Even police believed Loch Ness monster existed in the 1930s

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The Independent Online

From his office behind the sandstone ramparts of Inverness Castle, William Fraser could gaze down on the bubbling waters of the River Ness as it made its way to the Moray Firth.

But the view gave him little solace. For in 1938, Mr Fraser, the new chief constable of Inverness-shire, had a monster of a problem on his hands, and it lurked somewhere in the murky depths at the other end of that seemingly tranquil waterway.

Ever since the A82 along the northern shore of Loch Ness had been upgraded five years earlier, there had been sightings of what appeared to be a large aquatic creature. In April 1934, a photograph purportedly taken by a respected London surgeon, Colonel Robert Wilson, seemed to confirm the reports in newspapers not just in Britain but all over the world. Yet far from rejecting the sightings as a hoax, Mr Fraser was convinced the Loch Ness monster was real.

A secret letter contained in the Government's declassified "Nessie Files", which are currently on show at the National Archives of Scotland in Edinburgh, reveals the surprising scale of official acceptance of the beast's existence, and the authorities' determination to protect it.

In the letter, written in August 1938 to the Under-Secretary of State in the Scottish Office, Mr Fraser revealed his strong desire to safeguard Nessie from the steady stream of trophy merchants and glory-seekers heading his way, and urged the minister to ensure the "preservation of the monster".

Mr Fraser, who led the force until 1951, described a London couple, Peter Kent and Marion Stirling, who were "determined to catch the monster dead or alive". They planned to have a "special harpoon gun" made and intended to return with "20 experienced men" the following week "for the purpose of hunting the monster down".

Mr Fraser said: "That there is some strange fish creature in Loch Ness seems now beyond doubt, but that the police have any power to protect it is very doubtful. I have, however, caused Mr Peter Kent to be warned of the desirability of having the creature left alone, but whether my warning will have the desired effect or not remains to be seen."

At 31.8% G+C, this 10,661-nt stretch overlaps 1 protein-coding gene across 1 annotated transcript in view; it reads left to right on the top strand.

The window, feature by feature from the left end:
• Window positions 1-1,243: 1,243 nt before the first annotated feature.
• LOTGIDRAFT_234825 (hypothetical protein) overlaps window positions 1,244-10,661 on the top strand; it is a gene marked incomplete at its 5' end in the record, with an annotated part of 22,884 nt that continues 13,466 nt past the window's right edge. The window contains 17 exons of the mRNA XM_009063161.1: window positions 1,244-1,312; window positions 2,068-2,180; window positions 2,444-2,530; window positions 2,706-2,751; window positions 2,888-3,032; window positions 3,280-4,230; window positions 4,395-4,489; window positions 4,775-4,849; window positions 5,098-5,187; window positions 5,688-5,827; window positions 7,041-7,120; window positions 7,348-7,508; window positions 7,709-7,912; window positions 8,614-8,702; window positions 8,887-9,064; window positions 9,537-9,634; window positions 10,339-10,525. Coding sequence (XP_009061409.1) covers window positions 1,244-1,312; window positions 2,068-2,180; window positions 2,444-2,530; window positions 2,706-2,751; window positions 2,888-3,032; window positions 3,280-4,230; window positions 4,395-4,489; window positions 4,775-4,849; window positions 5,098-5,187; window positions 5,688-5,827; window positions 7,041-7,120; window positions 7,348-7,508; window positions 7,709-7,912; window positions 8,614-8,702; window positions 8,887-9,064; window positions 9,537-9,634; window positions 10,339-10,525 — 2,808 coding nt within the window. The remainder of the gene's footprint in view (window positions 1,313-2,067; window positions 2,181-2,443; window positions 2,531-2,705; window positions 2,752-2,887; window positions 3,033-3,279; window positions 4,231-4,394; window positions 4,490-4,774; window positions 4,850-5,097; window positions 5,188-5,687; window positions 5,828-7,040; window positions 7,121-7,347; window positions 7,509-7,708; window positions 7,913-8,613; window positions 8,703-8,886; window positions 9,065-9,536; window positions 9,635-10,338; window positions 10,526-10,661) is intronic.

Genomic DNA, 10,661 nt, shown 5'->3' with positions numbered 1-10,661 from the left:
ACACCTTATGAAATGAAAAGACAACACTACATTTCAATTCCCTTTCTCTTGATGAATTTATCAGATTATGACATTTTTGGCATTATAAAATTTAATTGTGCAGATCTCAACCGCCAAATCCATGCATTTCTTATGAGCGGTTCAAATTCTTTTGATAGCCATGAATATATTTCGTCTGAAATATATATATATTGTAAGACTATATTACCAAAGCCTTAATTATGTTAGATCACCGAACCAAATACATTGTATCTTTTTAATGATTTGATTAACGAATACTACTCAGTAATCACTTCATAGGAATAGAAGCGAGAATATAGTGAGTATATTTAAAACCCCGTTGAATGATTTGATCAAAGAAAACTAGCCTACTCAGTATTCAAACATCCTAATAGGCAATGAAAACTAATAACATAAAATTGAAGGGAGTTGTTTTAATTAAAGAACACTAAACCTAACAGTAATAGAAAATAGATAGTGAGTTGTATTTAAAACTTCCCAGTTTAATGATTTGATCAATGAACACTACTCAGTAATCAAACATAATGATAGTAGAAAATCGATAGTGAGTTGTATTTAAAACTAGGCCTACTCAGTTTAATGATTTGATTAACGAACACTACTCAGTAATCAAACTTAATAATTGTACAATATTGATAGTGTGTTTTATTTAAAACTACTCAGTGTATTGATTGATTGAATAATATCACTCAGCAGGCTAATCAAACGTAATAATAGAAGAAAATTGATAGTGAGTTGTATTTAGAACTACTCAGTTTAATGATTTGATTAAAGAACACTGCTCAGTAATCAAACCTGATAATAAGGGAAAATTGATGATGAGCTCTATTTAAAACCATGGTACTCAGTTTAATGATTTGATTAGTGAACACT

A spokesman for the archives said others were less convinced. "It's certainly remarkable that a senior police officer was prepared to accept the existence of 'a strange fish' or rather 'creature'. The file shows that other senior officials were more sceptical, and certainly more cautious in expressing their views," he added.

But Adrian Shine, a naturalist who founded the Loch Ness and Morar Project to conduct research into the existence of the monster, believes Mr Fraser was not alone in his views. He said: "When the first stories began to burgeon from Loch Ness in the summer of 1933, people in fairly high and respectable positions were quite properly and respectably interested to see what was happening and wanted to investigate and protect whatever was there if necessary."

Mr Shine said it was possible that the beast was a species of migratory sturgeon. Another theory behind the more than 1,000 sightings is that the unique environment of Loch Ness creates optical illusions.

The surgeon's photo was revealed as a hoax only in 1994. Since then, scientists, academics and hunters have deployed techniques from sonar to hydrophones to underwater cameras in an attempt to locate the monster, but the loch stubbornly refuses to yield its secret.

"People still come and they still see. We have to accept that we don't have all the answers," said Mr Shine.

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